The workshops at the event helped with this education. Volunteers taught everything from basic digital literacy to internet safety to creating apps. These one-hour classes ran from 5 p.m. to 7 p.m.

PanelAfter the workshops, a career panel was on hand to share their stories of getting into tech. Panelists included: Roberto Mejia from Jones.IT, based in the Mission; Claudia Hernandez from YouTube; Abraham Velazquez from DropBox; Veronica Murillo from LinkedIn; and Jim Van Tassel from Univision. Their inspiring stories showcased that there is a place at the table for everyone in the tech sector.

After enjoying their chicken dinners generously donated by Pollo Campero, it was time for a raffle. Anyone who had garnered three signatures from the resource fair or workshops was eligible.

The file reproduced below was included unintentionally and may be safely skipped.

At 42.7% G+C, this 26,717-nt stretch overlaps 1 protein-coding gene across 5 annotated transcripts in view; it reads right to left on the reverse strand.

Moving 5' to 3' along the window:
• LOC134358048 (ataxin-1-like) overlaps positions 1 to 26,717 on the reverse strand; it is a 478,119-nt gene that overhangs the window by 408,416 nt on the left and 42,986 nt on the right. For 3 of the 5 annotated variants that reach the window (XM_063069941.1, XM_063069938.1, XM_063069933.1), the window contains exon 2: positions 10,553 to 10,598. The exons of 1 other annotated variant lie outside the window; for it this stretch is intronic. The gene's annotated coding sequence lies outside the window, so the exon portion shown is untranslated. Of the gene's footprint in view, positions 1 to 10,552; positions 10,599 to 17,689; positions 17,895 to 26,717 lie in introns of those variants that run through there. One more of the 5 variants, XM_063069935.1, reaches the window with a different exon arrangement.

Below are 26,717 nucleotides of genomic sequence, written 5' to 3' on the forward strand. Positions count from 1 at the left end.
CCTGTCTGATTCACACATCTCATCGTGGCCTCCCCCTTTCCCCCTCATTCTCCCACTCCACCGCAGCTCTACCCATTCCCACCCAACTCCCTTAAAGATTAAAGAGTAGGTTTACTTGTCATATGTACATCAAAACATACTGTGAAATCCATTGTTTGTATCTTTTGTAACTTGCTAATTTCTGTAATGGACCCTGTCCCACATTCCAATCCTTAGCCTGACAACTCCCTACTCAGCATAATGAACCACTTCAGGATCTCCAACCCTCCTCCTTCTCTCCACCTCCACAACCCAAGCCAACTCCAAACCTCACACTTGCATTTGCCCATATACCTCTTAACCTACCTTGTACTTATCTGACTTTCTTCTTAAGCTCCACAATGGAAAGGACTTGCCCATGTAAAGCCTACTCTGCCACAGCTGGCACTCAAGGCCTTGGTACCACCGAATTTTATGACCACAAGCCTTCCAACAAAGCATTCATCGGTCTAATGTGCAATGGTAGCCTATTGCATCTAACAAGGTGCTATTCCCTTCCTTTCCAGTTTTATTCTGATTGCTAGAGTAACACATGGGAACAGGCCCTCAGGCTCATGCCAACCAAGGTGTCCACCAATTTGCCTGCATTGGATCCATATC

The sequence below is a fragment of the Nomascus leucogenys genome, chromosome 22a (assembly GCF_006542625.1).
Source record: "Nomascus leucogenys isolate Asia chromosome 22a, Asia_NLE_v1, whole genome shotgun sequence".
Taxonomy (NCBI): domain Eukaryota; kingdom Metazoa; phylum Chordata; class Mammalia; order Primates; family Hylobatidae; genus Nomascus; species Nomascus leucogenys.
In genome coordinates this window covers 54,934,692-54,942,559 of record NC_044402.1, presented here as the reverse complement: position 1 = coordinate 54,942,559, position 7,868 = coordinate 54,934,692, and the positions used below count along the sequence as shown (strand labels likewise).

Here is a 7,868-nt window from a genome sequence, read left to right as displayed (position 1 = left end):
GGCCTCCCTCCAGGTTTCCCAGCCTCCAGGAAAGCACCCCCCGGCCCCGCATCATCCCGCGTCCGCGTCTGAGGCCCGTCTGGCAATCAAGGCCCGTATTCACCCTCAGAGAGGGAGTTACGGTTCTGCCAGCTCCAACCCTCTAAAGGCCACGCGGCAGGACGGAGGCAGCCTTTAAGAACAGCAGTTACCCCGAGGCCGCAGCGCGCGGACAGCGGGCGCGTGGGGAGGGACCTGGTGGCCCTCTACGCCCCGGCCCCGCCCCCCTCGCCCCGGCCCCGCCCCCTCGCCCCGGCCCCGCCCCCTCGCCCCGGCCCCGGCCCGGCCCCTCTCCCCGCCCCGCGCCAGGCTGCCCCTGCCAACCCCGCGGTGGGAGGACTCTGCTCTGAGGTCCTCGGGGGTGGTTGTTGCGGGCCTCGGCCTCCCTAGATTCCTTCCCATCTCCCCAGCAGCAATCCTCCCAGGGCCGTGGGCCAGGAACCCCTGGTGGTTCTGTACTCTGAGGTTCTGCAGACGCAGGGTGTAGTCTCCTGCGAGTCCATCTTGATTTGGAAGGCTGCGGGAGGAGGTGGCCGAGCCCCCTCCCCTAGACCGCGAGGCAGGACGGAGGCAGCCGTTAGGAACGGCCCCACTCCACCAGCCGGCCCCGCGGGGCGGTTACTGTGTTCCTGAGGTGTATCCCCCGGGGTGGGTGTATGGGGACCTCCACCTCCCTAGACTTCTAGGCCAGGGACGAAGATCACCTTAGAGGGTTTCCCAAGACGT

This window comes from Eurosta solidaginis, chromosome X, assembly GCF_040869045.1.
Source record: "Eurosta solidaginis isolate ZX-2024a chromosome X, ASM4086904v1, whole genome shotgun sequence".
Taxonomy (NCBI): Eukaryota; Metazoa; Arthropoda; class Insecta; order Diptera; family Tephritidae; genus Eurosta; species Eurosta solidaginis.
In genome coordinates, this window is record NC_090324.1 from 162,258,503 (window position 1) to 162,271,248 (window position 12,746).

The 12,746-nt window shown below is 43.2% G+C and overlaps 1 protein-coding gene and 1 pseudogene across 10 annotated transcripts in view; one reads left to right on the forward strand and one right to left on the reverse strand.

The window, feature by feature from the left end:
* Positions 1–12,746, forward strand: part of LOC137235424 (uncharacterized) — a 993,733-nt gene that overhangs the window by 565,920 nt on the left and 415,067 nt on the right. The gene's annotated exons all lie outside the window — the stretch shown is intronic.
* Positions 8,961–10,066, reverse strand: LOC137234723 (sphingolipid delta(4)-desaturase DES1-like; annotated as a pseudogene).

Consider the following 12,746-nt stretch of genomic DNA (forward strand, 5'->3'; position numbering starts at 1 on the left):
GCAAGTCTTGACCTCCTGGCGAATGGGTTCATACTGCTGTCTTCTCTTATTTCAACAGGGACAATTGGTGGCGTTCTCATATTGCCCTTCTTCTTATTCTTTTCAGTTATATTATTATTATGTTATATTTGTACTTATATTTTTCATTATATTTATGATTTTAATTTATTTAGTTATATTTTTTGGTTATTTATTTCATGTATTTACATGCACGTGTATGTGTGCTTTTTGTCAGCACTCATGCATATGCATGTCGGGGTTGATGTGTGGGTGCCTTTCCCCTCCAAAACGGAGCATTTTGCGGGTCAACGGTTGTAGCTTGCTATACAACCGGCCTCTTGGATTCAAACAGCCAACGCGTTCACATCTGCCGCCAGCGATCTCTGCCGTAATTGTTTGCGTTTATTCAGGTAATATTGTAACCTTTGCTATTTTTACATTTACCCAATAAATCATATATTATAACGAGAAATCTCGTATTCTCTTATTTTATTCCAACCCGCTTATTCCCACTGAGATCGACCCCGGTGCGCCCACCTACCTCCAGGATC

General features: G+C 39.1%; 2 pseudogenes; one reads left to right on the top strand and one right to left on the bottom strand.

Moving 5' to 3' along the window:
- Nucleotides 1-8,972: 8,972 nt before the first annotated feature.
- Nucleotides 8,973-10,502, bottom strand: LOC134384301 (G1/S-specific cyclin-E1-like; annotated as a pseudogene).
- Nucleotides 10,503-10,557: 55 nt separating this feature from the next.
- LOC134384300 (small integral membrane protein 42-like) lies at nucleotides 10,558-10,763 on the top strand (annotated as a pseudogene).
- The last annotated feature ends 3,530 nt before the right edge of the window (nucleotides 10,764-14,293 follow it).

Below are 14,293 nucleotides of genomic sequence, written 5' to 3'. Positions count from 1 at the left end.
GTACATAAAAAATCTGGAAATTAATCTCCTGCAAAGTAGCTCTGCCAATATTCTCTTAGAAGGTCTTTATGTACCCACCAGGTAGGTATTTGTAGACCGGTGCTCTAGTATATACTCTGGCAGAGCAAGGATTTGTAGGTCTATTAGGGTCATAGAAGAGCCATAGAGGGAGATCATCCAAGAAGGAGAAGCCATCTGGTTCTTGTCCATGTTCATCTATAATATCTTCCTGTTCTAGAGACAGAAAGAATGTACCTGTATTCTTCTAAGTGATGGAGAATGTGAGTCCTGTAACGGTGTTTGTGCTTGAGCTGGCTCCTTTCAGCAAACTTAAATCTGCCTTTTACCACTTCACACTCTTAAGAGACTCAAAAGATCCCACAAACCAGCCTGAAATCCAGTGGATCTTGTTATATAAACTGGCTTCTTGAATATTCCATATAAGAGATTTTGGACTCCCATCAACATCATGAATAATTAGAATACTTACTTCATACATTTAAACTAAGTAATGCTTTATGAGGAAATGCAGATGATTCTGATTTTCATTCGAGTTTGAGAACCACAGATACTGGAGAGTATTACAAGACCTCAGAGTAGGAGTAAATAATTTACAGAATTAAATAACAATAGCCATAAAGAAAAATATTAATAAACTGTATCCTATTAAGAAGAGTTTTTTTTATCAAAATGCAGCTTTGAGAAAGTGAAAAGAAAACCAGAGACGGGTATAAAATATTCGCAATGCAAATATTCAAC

There were gift cards. Tablets. Even a Chromebook. All winners grinned from ear to ear when their names were announced.

The seventh “Get Connected!” event was a definite success, with the community brought together and lives bettered.


About Mission Promise Neighborhood

The Mission Promise Neighborhood is a citywide community partnership that was created to support kids and families living, working and attending school in the Mission District. It brings together schools, colleges, community organizations and community leaders to help kids graduate and families achieve financial stability.

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Last night, hundreds gathered in the Mission Promise Neighborhood for the second community meeting on the Mission Action Plan 2020 (MAP 2020). The theme was “A Plan for and Community Discussion on Affordability, ” with the venue Buena Vista Horace Mann School on 23rd Street. A resource fair on tenants’ rights — and other issues of community importance — was part of the event presented by the City and County of San Francisco, Calle 24, the Cultural Action NetworkDolores Street Community Services, MEDA, Pacific Felt Factory and other community-based organizations.